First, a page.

Monetary and fiscal policies can have effects on exchange rates. The CFA curriculum covers a few theories on the mechanisms that lead to these changes.
Model assumes no inflation concerns and the ability of an economy to handle changes in aggregate demand. The implication of monetary policy vary in this model based on the exchange rate regime of the country in question.
Monetary and Fiscal Policy and Exchange Rates
|Monetary Policy/Fiscal Policy||Capital Mobility|
|Flexible Rate Regimes||High||Low|
Under Mundell-Fleming, in a Fixed Exchange Rate Regime, where a countries currency is tied to the value of another, a government cannot pursue independent monetary policy while managing it’s exchange rates. The idea is that any monetary actions would lead to an offsetting move in the exchange rate to keep the currency fixed, and vice versa.
Monetary Approach to Exchange Rate Determination
Under monetary models, inflation is the mechanism that drives exchanges rate changes coming from monetary policy.
The pure monetary model assumes that PPP holds and output is constant. Expansionary monetary policy leads to an increase in process and a decrease in the value of the domestic currency. Therefore an x% increase in the money supply leads to an x% increase in price levels and then to an x% depreciation of domestic currency. The pure monetary approach does not take into account expectations about future monetary expansion or contraction.
The Dornbusch overshooting model is similar to a pure monetary model, but includes sticky short term prices. Prices do not immediately reflect changes in monetary policy but exchange rates will overshoot the long-run PPP value in the short term. In the case of an expansionary monetary policy, prices increase, but over time. Expansionary monetary policy leads to a decrease in interest rates—and a larger-than-PPP-implied depreciation of the domestic currency due to capital outflows. In the long term, exchange rates gradually increase toward their PPP implied values.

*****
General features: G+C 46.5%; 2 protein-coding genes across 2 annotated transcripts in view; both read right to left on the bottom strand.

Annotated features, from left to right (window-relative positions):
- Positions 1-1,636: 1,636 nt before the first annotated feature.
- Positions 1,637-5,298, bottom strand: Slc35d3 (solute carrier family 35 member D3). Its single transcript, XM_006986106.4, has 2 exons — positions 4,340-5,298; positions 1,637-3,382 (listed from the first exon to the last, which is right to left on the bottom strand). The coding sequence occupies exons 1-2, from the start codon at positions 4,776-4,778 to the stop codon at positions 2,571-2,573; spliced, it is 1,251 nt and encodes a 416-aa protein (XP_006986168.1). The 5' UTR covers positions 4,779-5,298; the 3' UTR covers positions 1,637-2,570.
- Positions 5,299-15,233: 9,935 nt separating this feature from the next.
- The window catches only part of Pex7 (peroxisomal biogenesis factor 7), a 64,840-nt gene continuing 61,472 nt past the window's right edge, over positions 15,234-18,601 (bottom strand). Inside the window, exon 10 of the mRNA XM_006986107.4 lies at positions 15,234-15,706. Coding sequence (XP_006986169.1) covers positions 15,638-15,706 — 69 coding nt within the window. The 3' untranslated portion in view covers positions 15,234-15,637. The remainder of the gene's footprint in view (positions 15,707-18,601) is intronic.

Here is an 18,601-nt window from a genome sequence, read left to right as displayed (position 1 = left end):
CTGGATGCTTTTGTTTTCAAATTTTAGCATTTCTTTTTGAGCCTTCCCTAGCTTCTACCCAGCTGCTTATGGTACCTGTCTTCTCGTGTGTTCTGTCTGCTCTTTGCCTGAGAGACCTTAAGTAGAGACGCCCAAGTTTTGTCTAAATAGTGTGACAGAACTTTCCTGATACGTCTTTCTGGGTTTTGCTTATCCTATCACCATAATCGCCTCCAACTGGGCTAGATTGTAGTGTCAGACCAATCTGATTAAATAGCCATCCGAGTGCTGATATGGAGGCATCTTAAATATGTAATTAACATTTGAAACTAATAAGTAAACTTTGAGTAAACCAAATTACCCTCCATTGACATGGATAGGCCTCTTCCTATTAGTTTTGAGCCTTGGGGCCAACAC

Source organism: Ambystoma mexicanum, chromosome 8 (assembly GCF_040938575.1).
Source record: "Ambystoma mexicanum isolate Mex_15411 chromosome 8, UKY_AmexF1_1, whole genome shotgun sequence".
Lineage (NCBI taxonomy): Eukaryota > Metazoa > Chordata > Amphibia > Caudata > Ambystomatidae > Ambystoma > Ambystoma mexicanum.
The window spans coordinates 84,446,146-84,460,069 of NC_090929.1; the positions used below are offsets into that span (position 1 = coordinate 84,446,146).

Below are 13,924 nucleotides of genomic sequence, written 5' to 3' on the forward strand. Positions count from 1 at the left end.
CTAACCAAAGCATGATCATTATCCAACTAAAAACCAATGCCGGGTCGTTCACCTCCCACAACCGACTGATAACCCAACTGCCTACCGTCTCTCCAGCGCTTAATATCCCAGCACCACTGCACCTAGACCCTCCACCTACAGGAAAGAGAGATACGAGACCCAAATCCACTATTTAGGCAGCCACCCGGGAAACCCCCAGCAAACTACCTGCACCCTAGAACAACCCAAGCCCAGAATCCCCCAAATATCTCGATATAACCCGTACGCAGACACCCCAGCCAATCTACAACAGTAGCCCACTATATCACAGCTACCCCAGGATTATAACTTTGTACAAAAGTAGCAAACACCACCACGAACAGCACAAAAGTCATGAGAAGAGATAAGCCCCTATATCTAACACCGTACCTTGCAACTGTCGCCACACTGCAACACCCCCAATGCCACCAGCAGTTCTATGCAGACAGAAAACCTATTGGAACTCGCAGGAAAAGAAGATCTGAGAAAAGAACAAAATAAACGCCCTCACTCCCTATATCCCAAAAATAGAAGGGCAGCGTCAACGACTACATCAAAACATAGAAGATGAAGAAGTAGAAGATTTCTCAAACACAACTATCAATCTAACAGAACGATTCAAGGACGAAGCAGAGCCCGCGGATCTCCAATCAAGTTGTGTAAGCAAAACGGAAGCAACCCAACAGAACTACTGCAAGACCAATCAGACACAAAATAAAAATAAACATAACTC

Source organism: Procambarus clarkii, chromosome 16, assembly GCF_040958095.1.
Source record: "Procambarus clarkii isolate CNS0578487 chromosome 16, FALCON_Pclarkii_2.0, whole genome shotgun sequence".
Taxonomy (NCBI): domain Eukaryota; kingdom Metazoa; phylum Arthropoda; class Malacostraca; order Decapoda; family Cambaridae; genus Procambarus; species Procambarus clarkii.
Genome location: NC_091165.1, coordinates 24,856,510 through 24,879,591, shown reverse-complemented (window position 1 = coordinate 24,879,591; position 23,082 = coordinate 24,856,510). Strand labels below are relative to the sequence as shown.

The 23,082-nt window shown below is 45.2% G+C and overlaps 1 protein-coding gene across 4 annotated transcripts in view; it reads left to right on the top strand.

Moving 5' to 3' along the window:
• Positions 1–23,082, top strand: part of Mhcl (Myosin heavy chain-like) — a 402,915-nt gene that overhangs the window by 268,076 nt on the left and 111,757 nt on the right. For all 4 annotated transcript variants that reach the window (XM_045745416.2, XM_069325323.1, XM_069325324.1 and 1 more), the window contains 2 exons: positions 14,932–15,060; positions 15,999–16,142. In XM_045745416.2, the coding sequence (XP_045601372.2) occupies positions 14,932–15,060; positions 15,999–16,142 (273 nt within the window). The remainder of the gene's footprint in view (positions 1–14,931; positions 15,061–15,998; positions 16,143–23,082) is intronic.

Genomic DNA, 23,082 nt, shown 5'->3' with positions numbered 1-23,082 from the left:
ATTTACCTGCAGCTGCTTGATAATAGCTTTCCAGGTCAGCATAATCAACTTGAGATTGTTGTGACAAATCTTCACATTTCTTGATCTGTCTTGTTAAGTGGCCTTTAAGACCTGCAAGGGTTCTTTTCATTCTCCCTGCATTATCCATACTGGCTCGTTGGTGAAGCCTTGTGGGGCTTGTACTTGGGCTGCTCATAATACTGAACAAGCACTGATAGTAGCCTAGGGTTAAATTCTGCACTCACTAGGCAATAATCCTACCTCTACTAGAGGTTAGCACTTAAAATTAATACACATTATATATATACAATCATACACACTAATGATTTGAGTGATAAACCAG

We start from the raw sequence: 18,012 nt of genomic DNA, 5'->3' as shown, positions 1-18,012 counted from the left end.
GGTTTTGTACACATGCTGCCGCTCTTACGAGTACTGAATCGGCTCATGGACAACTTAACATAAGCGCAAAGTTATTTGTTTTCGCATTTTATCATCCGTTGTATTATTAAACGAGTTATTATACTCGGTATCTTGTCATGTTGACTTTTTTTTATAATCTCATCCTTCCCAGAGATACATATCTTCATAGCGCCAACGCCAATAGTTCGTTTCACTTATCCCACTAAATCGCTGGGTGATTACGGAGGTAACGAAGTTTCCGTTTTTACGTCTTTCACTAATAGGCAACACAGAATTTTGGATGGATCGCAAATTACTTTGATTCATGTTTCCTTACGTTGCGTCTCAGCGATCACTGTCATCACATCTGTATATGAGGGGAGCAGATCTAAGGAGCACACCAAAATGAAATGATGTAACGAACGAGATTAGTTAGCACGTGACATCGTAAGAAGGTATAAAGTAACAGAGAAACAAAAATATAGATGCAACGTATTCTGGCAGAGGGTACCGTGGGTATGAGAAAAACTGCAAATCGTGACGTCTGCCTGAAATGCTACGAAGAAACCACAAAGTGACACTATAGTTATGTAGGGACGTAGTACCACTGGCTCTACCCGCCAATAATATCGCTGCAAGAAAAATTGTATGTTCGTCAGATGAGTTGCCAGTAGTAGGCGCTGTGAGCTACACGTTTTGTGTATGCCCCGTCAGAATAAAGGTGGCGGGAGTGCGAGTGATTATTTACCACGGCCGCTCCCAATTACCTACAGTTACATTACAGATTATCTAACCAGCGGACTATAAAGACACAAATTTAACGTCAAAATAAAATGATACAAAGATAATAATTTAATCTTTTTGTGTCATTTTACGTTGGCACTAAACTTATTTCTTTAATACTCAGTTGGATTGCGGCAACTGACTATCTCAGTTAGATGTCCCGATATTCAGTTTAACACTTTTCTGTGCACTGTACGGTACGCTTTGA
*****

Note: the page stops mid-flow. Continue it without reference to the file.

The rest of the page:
Portfolio Balance Approach to Exchange Rate Determination
The Portfolio Balance Approach focuses on the effects of fiscal policy in the long term, specifically addressing the effects of a sustained fiscal surplus or deficit on currency values.
Essentially, running fiscal deficits puts pressure on a government to deliver high enough risk premiums to continue attracting investors to lend the government money. However, these deficits can become unsustainable and eventually to lead to currency depreciation as investors pull out capital and stop new investments into the country.
Combining the Mundell-Fleming and portfolio balance approaches, we find that in the short term, with free capital flows, an expansionary fiscal policy leads to domestic currency appreciation (via high interest rates). In the long term, the government has to reverse course (through tighter fiscal policy) leading to depreciation of the domestic currency. If the government does not reverse course, it will have to monetize its debt (i.e., print money—monetary expansion), which would also lead to depreciation of the domestic currency.